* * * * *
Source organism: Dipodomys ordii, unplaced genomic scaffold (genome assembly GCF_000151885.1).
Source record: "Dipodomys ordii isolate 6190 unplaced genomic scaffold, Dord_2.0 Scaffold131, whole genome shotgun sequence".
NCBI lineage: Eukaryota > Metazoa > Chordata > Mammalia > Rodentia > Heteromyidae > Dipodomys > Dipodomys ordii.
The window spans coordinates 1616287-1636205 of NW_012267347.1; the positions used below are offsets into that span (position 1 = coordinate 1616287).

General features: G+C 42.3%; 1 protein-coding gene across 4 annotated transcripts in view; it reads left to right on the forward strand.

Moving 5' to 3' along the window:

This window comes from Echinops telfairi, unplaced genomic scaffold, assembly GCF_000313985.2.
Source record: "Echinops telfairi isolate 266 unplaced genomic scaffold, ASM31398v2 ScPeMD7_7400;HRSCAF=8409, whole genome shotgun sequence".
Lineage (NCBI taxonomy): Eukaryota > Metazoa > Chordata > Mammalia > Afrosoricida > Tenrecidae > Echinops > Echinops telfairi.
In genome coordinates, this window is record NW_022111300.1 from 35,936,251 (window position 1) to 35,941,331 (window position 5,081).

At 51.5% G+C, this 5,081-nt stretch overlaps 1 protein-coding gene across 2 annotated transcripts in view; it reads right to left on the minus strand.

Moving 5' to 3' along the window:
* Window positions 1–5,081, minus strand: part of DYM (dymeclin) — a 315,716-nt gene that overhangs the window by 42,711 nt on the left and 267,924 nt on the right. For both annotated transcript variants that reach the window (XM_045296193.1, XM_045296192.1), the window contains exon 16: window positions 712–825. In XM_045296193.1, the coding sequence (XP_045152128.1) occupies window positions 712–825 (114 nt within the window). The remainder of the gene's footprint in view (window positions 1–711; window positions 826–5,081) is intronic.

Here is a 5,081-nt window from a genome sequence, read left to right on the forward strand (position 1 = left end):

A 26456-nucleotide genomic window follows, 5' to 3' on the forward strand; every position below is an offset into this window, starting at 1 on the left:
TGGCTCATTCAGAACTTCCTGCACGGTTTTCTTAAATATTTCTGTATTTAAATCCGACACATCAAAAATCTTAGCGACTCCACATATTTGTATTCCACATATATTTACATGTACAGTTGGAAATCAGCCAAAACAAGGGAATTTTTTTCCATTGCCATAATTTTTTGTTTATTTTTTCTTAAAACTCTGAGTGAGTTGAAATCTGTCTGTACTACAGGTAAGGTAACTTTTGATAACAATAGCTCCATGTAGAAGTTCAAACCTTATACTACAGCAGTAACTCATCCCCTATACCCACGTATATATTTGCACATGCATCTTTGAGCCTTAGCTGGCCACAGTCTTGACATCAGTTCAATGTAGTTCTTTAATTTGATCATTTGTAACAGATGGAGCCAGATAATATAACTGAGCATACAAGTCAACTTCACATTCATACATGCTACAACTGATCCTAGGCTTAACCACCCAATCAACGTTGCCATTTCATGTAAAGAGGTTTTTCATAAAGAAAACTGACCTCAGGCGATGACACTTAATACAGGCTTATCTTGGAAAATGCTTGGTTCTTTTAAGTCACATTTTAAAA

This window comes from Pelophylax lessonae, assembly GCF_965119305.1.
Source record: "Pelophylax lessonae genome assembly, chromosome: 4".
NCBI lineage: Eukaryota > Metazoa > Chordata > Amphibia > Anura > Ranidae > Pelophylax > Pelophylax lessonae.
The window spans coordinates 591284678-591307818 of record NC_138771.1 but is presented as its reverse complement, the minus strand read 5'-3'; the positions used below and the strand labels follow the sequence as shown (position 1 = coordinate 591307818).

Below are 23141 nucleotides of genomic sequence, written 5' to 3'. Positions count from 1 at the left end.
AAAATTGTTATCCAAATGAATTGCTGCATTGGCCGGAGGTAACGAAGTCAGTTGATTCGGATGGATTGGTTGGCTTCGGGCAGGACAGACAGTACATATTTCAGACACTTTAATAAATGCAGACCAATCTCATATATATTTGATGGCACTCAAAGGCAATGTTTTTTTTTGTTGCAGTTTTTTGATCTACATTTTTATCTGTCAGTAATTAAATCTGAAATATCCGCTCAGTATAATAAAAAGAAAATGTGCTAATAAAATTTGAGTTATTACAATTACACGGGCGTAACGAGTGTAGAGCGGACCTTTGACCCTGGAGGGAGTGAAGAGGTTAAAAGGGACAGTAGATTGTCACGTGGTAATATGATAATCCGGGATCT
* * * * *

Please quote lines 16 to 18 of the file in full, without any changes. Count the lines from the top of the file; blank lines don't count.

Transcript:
TGGCTCATTCAGAACTTCCTGCACGGTTTTCTTAAATATTTCTGTATTTAAATCCGACACATCAAAAATCTTAGCGACTCCACATATTTGTATTCCACATATATTTACATGTACAGTTGGAAATCAGCCAAAACAAGGGAATTTTTTTCCATTGCCATAATTTTTTGTTTATTTTTTCTTAAAACTCTGAGTGAGTTGAAATCTGTCTGTACTACAGGTAAGGTAACTTTTGATAACAATAGCTCCATGTAGAAGTTCAAACCTTATACTACAGCAGTAACTCATCCCCTATACCCACGTATATATTTGCACATGCATCTTTGAGCCTTAGCTGGCCACAGTCTTGACATCAGTTCAATGTAGTTCTTTAATTTGATCATTTGTAACAGATGGAGCCAGATAATATAACTGAGCATACAAGTCAACTTCACATTCATACATGCTACAACTGATCCTAGGCTTAACCACCCAATCAACGTTGCCATTTCATGTAAAGAGGTTTTTCATAAAGAAAACTGACCTCAGGCGATGACACTTAATACAGGCTTATCTTGGAAAATGCTTGGTTCTTTTAAGTCACATTTTAAAA

This window comes from Pelophylax lessonae, assembly GCF_965119305.1.
Source record: "Pelophylax lessonae genome assembly, chromosome: 4".